People diagnosed with type 2 diabetes in middle age showed greater mental decline than people without metabolic problems.

Having diabetes in middle age appears to set the mind on a path toward greater cognitive decline, shaving off the equivalent of five years of brain health. These findings, published in the journal Annals of Internal Medicine, are in line with previous research showing a link between type 2 diabetes and dementia. The results reinforce the need for early lifestyle interventions.

“The lesson is that to have a healthy brain when you’re 70, you need to eat right and exercise when you’re 50,” said the study’s lead author, Elizabeth Selvin, an associate professor of epidemiology at the Johns Hopkins Bloomberg School of Public Health, in a press release. “There is a substantial cognitive decline associated with diabetes, pre-diabetes, and poor glucose control in people with diabetes. We know how to prevent or delay the diabetes associated with this decline.”

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To learn how much impact diabetes has on brain health, researchers followed nearly 16,000 adults with an average age of 57 for more than 20 years. Thirteen percent of the participants had diabetes at the start of the study. Over the next two decades, researchers measured the volunteers’ cognitive function at three separate visits. They also monitored volunteers’ blood sugar levels using the marker HbA1c, which can be used as an indicator of how well a person’s diabetes is controlled.

In the study, people diagnosed with type 2 diabetes during middle age showed a 19 percent greater decline in mental ability, including speed of thinking and executive function, which includes the ability to plan and to organize information. The researchers estimated that this change would be similar to the mental decline that normally happens between ages 60 and 65. They calculated that diabetes in mid-life ages the brain about five years faster than normal.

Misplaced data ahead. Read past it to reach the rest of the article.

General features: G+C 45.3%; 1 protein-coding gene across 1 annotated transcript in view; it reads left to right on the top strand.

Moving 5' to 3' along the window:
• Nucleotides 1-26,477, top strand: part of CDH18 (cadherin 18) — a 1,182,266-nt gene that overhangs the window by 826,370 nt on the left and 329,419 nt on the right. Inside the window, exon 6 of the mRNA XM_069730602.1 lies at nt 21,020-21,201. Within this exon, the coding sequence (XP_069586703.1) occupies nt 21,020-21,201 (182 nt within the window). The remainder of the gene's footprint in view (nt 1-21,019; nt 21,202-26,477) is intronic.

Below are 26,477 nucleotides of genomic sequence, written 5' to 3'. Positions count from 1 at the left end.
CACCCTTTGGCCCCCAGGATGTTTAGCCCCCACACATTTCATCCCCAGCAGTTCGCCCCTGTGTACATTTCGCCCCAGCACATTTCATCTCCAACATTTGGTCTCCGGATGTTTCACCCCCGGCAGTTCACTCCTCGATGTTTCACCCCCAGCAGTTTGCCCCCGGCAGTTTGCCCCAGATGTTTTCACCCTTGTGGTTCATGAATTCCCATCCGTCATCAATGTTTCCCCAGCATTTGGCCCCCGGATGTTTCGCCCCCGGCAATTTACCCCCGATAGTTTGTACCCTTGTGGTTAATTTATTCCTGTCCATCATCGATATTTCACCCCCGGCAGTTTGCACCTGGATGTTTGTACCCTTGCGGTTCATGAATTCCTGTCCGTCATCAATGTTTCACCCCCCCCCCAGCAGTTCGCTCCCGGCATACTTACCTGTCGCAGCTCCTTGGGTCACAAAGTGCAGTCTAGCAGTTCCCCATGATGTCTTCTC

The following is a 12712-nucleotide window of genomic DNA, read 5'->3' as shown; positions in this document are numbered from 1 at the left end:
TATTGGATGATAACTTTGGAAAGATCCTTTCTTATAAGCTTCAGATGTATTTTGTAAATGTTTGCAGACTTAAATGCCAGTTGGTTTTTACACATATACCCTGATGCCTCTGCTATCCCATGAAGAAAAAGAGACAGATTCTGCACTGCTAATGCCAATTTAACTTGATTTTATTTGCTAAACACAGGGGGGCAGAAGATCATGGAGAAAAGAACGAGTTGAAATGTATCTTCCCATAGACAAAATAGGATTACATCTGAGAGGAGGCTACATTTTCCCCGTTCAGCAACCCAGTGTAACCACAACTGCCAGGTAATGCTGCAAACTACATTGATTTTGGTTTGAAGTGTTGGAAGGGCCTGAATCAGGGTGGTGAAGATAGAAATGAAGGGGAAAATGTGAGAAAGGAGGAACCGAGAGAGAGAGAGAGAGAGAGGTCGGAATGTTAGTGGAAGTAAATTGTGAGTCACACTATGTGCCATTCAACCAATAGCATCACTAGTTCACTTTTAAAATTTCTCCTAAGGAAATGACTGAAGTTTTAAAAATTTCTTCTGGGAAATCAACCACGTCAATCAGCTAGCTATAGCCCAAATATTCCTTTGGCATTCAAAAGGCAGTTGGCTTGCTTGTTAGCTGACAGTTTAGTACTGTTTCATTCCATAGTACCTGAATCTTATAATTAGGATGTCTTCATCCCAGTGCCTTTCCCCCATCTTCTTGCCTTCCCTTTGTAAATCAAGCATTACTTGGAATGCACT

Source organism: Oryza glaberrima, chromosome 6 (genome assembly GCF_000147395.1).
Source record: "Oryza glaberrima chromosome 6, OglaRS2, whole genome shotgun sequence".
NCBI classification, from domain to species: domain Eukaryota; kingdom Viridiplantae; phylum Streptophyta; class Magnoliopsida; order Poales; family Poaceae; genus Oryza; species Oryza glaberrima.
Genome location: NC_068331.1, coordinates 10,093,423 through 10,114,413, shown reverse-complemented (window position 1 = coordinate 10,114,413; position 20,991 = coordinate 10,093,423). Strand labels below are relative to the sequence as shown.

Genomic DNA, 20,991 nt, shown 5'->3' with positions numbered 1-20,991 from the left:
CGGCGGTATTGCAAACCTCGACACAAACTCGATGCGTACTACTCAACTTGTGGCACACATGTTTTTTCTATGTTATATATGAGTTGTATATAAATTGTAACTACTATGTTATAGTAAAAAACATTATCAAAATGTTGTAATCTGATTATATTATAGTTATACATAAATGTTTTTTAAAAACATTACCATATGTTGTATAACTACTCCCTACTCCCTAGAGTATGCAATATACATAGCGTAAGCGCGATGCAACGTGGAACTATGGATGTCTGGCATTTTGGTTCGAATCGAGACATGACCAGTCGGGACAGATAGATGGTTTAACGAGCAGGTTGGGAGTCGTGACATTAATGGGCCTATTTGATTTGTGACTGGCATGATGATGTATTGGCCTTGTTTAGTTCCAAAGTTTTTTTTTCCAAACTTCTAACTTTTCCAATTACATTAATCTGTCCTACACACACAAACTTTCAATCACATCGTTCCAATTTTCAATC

Researchers also found smaller decreases in mental ability for people with undiagnosed diabetes and for those with pre-diabetes, or the early stages of diabetes. The diversity of study volunteers allowed the researchers to see that all these changes were similar across racial groups.

This is not the first study to link diabetes to age-related mental decline. Previous research, including a 2012 study in the Internal Medicine Journal, found a connection between diabetes and dementia. However, the current study suggests that brain changes may occur in people with type 2 diabetes even before they have progressed to the point of dementia. Plus, people who have not yet been diagnosed with type 2 diabetes, but are on their way, may be setting the stage for a later loss of brainpower.

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With a rapidly aging population, the scope of potential diabetes complications is far-reaching. About 21 million American adults have been diagnosed with diabetes. In addition, more than one-third of adults in the United States are obese, and obesity is one of the major risk factors for type 2 diabetes.

“If we can do a better job at preventing diabetes and controlling diabetes, we can prevent the progression to dementia for many people,” said Selvin. “Even delaying dementia by a few years could have a huge impact on the population, from quality of life to healthcare costs.”

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While type 2 diabetes can be treated with medication, lifestyle changes remain an important tool for prevention. These include taking steps to eat healthily, exercise regularly, quit smoking, and maintain a healthy weight.

These activities, and others, can not only reduce the risk of developing type 2 diabetes, but also lower the chances of developing other complications related to it, such as heart disease, stroke, high blood pressure, and kidney disease.

“Knowing that the risk for cognitive impairments begins with diabetes and other risk factors in mid-life can be a strong motivator for patients and their doctors to adopt and maintain long-term healthy practices,” said study co-author Dr. Richey Sharrett, an adjunct professor at Johns Hopkins, in a press release.

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